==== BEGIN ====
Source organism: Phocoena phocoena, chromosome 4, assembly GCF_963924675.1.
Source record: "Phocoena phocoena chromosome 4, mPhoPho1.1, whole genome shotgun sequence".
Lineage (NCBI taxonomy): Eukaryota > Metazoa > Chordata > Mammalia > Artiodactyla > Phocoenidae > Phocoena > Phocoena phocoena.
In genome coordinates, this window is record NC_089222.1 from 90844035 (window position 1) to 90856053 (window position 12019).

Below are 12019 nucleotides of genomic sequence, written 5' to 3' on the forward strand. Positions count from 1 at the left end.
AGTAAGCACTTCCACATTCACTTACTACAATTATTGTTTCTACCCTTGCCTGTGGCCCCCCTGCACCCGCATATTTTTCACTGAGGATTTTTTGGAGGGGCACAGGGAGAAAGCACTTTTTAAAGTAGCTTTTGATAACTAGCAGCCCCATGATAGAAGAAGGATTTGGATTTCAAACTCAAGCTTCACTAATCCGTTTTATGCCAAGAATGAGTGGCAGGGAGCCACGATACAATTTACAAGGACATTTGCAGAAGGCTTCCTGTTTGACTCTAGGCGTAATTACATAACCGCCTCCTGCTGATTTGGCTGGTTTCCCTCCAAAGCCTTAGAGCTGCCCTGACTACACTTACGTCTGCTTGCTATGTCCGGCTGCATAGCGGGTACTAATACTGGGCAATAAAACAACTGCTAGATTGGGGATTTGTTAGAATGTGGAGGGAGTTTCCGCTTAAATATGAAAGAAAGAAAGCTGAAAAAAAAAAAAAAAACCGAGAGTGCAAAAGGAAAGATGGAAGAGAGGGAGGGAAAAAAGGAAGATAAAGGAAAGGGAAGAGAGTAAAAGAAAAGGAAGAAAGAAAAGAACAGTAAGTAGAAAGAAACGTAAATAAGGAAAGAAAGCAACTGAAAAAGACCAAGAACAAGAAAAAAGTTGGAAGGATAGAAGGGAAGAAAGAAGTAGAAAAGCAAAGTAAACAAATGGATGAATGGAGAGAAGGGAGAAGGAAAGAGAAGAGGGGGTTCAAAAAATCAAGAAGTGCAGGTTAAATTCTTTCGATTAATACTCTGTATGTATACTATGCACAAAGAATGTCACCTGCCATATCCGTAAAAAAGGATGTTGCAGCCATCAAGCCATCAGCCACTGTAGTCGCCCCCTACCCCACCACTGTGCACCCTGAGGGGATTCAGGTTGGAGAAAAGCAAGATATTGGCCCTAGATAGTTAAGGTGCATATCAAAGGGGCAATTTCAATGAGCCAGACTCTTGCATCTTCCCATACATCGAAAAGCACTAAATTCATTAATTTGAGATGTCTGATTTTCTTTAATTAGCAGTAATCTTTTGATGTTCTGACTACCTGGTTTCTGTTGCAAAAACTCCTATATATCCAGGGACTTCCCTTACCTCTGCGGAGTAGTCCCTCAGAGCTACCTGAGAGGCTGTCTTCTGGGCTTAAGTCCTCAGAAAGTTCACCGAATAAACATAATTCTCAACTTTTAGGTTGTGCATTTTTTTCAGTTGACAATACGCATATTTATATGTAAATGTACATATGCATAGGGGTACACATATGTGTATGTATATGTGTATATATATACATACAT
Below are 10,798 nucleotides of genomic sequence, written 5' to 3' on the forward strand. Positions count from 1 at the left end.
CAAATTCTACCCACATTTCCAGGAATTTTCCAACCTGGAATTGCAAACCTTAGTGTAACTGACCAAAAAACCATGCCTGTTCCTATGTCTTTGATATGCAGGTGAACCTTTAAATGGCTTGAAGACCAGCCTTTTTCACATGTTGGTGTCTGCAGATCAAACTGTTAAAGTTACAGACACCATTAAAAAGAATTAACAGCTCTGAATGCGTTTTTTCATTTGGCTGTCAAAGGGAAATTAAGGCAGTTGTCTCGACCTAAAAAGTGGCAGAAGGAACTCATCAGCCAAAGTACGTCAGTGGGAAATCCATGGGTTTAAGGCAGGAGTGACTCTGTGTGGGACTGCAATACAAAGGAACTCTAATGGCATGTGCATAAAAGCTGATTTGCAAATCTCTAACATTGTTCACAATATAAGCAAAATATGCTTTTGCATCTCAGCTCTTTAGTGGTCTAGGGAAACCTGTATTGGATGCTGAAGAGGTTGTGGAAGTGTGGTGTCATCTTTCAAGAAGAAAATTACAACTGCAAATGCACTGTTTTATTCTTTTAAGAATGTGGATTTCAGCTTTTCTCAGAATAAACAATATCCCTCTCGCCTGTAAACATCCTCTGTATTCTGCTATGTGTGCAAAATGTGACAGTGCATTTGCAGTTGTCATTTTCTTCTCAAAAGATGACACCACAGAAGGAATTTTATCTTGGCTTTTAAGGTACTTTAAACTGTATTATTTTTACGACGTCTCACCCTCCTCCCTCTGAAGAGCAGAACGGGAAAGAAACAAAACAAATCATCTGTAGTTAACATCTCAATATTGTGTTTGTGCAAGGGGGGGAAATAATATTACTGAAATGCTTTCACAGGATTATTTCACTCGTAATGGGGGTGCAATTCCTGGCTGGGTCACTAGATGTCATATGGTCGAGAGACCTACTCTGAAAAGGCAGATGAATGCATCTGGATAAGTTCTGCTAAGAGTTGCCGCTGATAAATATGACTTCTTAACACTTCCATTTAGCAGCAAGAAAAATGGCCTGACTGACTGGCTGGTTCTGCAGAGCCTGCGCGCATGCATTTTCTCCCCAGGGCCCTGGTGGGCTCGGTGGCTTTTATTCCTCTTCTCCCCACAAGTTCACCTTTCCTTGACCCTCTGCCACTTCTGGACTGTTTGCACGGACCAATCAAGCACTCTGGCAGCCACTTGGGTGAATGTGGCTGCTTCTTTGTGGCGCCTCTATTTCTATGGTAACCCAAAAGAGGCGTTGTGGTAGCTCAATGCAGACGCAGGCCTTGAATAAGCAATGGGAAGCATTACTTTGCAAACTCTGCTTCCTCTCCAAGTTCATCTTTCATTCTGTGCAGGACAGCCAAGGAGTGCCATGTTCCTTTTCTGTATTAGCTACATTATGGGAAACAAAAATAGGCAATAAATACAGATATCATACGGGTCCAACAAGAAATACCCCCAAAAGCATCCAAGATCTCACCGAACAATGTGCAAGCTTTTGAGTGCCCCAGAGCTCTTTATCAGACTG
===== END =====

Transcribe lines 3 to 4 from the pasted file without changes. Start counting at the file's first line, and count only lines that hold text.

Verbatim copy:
Lineage (NCBI taxonomy): Eukaryota > Metazoa > Chordata > Mammalia > Artiodactyla > Phocoenidae > Phocoena > Phocoena phocoena.
In genome coordinates, this window is record NC_089222.1 from 90844035 (window position 1) to 90856053 (window position 12019).